In case the system falls back to software rendering, we can now centrally disable animations, so even on systems that paint slowly, or we can reduce repaints drastically to give a snappy feel. This means that the visual effects in the UI degrade gracefully with available graphics features on the system. For the vast majority of users, this isn’t an issue anyway, their systems run a fully hardware-accelerated desktop with complete ease. On these systems we can improve the user experience by using the graphics card’s capability — and not only that: The transition to QtQuick 2, which is part of Qt5 means that all the work at UI level can be offloaded onto the GPU as well.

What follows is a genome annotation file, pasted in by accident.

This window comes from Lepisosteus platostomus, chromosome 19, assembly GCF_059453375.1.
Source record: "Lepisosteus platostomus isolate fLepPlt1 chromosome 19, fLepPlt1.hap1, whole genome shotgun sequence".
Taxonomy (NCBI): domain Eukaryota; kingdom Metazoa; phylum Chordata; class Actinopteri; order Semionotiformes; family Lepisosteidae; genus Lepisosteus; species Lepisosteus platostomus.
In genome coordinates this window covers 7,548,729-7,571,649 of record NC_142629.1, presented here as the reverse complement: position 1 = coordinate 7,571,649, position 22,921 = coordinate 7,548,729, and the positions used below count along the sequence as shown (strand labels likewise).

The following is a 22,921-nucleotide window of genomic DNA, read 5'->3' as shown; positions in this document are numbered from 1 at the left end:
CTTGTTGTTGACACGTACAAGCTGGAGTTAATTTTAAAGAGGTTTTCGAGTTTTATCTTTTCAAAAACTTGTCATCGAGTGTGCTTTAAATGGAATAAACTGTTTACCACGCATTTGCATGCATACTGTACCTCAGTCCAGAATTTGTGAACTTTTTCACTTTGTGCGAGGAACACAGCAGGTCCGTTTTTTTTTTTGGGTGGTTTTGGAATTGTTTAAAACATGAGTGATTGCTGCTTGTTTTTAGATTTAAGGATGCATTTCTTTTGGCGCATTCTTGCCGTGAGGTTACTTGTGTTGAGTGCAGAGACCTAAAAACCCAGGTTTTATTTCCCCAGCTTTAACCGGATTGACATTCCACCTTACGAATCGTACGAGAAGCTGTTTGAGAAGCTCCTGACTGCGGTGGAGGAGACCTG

Another hot topic these days is Wayland readiness. This is currently work in progress, Martin Gräßlin’s blog shows some impressive progress on running KDE applications on Wayland. This is one of many important milestones. The most complex case is running a full Wayland session with Plasma and KDE applications, and we are not there yet. Wayland support is continuously improved.
Let’s try a dark theme
Next to these architectural changes, we’ve also put some work into the actual UI visuals and interaction. We are in the process of establishing a Visual Design Group
in KDE. Which already participates in the development of Plasma Next. The first results of this will be visible this summer, and the group is currently hashing out plans for the future. There is some serious design love appearing. You can follow the progress of it on the wheeldesign blog